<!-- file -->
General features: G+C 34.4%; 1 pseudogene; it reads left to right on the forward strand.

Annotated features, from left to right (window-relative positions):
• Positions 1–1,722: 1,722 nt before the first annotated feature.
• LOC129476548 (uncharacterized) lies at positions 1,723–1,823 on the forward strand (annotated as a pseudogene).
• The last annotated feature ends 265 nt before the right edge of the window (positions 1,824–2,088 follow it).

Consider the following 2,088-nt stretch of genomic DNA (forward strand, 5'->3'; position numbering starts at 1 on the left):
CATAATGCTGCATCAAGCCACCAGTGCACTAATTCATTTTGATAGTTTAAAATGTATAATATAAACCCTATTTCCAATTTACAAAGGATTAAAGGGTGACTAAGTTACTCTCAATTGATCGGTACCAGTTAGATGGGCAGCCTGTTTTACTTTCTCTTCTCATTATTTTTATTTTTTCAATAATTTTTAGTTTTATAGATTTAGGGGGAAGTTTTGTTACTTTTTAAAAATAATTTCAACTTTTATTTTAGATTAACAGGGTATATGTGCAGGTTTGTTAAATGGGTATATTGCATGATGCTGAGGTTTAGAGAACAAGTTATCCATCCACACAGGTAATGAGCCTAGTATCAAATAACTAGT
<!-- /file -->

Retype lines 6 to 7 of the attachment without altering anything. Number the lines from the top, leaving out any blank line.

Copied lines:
Consider the following 2,088-nt stretch of genomic DNA (forward strand, 5'->3'; position numbering starts at 1 on the left):
CATAATGCTGCATCAAGCCACCAGTGCACTAATTCATTTTGATAGTTTAAAATGTATAATATAAACCCTATTTCCAATTTACAAAGGATTAAAGGGTGACTAAGTTACTCTCAATTGATCGGTACCAGTTAGATGGGCAGCCTGTTTTACTTTCTCTTCTCATTATTTTTATTTTTTCAATAATTTTTAGTTTTATAGATTTAGGGGGAAGTTTTGTTACTTTTTAAAAATAATTTCAACTTTTATTTTAGATTAACAGGGTATATGTGCAGGTTTGTTAAATGGGTATATTGCATGATGCTGAGGTTTAGAGAACAAGTTATCCATCCACACAGGTAATGAGCCTAGTATCAAATAACTAGT